We will focus on equity fundamentals for the US, where data is easier to access. There are some 13,000+ public companies worldwide that generate 2 million pages of annual reports and 30,000+ hours of earnings calls. In algorithmic trading, fundamental data and features engineered from this data may be used to derive trading signals directly, for example as value indicators, and are an essential input for predictive models, including machine learning models.
The Securities and Exchange Commission (SEC) requires US issuers, that is, listed companies and securities, including mutual funds to file three quarterly financial statements (Form 10-Q) and one annual report (Form 10-K), in addition to various other regulatory filing requirements.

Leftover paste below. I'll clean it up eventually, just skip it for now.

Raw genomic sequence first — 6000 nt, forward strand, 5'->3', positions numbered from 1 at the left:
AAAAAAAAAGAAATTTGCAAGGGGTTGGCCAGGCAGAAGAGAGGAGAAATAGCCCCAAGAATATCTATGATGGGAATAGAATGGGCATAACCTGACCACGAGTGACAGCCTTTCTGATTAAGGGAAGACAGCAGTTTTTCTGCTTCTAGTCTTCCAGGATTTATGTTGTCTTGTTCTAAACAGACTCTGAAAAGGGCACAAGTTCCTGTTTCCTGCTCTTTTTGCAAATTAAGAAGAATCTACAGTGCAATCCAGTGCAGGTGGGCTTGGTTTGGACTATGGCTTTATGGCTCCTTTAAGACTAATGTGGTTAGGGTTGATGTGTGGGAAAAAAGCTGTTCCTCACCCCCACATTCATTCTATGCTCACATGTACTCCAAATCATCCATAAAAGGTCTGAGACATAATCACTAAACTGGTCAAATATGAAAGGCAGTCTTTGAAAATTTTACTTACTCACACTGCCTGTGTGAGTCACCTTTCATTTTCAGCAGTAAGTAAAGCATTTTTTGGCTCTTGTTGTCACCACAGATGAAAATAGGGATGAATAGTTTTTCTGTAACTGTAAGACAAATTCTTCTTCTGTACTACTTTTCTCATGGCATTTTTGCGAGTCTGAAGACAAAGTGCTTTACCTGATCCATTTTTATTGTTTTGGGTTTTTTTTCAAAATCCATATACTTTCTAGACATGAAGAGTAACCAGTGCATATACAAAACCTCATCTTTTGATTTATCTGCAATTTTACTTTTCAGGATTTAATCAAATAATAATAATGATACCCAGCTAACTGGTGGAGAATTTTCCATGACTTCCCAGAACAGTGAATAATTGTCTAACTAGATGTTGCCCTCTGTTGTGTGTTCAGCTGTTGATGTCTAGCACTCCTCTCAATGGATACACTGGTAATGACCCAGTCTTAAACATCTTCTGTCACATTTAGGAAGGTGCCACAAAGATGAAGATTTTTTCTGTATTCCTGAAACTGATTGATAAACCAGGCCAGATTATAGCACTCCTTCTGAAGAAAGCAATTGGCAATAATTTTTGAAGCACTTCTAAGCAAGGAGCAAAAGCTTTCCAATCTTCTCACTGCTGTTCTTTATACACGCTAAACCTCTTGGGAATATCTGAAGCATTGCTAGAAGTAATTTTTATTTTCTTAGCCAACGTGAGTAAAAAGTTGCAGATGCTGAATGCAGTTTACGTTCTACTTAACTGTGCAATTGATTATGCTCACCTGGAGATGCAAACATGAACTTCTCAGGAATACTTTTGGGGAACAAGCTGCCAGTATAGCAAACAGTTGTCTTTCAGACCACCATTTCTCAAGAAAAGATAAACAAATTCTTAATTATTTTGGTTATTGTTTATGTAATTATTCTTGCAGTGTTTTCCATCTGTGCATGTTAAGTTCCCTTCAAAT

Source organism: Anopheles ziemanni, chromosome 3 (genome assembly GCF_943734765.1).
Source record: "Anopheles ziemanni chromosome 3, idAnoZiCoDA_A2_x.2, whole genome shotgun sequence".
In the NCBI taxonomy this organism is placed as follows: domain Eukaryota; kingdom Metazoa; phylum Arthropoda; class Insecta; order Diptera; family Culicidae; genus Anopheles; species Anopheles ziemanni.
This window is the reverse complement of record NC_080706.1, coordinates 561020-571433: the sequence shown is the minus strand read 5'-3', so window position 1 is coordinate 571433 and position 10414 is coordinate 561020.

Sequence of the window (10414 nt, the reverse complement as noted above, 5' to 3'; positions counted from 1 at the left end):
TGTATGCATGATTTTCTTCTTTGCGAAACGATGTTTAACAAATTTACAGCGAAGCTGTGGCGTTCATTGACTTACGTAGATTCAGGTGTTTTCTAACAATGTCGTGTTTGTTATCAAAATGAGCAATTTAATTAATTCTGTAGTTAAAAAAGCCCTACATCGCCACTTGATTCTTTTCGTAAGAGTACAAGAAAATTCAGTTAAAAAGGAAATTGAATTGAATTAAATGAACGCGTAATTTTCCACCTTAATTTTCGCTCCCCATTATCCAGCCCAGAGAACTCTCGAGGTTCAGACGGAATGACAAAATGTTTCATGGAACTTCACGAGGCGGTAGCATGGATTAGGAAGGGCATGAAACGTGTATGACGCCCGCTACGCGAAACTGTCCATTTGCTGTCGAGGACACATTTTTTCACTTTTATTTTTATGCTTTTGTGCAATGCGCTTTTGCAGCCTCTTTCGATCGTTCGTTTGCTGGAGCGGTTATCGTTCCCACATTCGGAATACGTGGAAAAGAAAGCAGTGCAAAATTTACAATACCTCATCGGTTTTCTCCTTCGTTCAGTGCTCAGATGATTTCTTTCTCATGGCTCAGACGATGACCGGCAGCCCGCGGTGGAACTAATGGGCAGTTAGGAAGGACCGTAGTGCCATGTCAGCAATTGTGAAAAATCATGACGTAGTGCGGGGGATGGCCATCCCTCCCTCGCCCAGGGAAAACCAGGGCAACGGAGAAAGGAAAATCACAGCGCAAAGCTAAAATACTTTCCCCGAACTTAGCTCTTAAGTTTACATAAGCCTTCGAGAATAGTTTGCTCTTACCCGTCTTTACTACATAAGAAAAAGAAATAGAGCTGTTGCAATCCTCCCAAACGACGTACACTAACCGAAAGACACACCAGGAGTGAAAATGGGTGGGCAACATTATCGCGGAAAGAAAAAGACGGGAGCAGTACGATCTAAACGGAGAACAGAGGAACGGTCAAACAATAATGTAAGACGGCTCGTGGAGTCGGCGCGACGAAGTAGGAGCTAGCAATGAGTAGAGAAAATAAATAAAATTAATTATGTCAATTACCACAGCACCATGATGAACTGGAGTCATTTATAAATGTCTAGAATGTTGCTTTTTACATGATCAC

Since the early 1990s, the SEC made these filings available through its Electronic Data Gathering, Analysis, and Retrieval (EDGAR) system. They constitute the primary data source for the fundamental analysis of equity and other securities, such as corporate credit, where the value depends on the business prospects and financial health of the issuer.
Automated analysis of regulatory filings has become much easier since the SEC introduced XBRL, a free, open, and global standard for the electronic representation and exchange of business reports. XBRL is based on XML; it relies on taxonomies that define the meaning of the elements of a report and map to tags that highlight the corresponding information in the electronic version of the report. One such taxonomy represents the US Generally Accepted Accounting Principles (GAAP).